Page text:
Editor’s Note: An Expanding Toolkit
By Dave Yeager
Radiology Today
Vol. 23 No. 4 P. 6

The radiology industry is constantly iterating new tools to improve imaging and treatment, and in this issue, we cover a range of those tools. From more efficient photon counting to better tumor targeting, we have news on some of the most interesting advances. Read on to find out more.

This month’s cover feature examines photon-counting CT. Unlike previous iterations, photon-counting CT bypasses scintillation detectors and directly converts X-ray energy into electrical signals. Because the scanners retain data about individual photons, including the numbers of X-rays in various energy ranges, they are able to streamline the data collection process while improving noise suppression and spatial resolution. They also reduce radiation dose. Keith Loria has the details on page 12.

Another important type of measurement involves breast density. Beth W. Orenstein takes a look at AI tools that are helping to more accurately and consistently classify breast density on mammograms. With breast density being a critical factor in determining a woman’s risk for breast cancer, more effective screening has the potential to save lives. AI may reduce subjectivity in determining a woman’s level of density and, to date, the FDA has approved eight AI-based screening tools that address breast density.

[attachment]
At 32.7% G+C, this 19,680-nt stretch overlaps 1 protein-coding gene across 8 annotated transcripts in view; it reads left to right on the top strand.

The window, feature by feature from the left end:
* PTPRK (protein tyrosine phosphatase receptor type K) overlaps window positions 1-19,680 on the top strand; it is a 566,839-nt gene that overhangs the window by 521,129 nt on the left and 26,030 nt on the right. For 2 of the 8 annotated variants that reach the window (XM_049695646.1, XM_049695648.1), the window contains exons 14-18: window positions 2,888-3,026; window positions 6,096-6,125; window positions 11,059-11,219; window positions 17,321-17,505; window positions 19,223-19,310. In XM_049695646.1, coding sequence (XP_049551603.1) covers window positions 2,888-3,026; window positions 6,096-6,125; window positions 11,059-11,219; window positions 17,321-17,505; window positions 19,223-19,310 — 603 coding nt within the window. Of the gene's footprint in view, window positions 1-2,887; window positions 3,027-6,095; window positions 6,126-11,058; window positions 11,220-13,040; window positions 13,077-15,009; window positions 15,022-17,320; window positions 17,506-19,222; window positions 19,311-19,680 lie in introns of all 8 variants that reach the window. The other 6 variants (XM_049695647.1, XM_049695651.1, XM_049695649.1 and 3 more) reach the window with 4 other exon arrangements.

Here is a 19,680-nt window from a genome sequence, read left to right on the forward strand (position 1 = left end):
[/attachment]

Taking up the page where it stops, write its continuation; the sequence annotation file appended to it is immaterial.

Effective measurement depends on many variables, including patients themselves. This is especially true in relation to pediatric MR exams. MR requires patients to lie still, a tall order for wee ones who may be intimidated by large, noisy scanners. To help them feel more comfortable, and hopefully alleviate the fidgets, many vendors have developed kid-friendly MR tools that educate children and make the machines seem less scary. Loria has an update
on the latest trends.

Better measurement can also lead to more effective targeting. Orenstein reports on a machine that combines a PET/CT scanner with a linear accelerator to precisely target tumors and ablate them in real time. Known as biology-guided radiotherapy, the system is currently being used under the FDA’s Breakthrough Devices program to treat lung tumors, which are the most common cause of cancer death in the United States. The system uses PET radiotracers to turn tumors into biological beacons, making them easier to track in real time and allowing oncologists to deliver more precise and effective doses of radiation to the target. The system’s developers hope that its use will eventually be expanded to multiple targets and biological sites.

Enjoy the issue.

Dave Yeager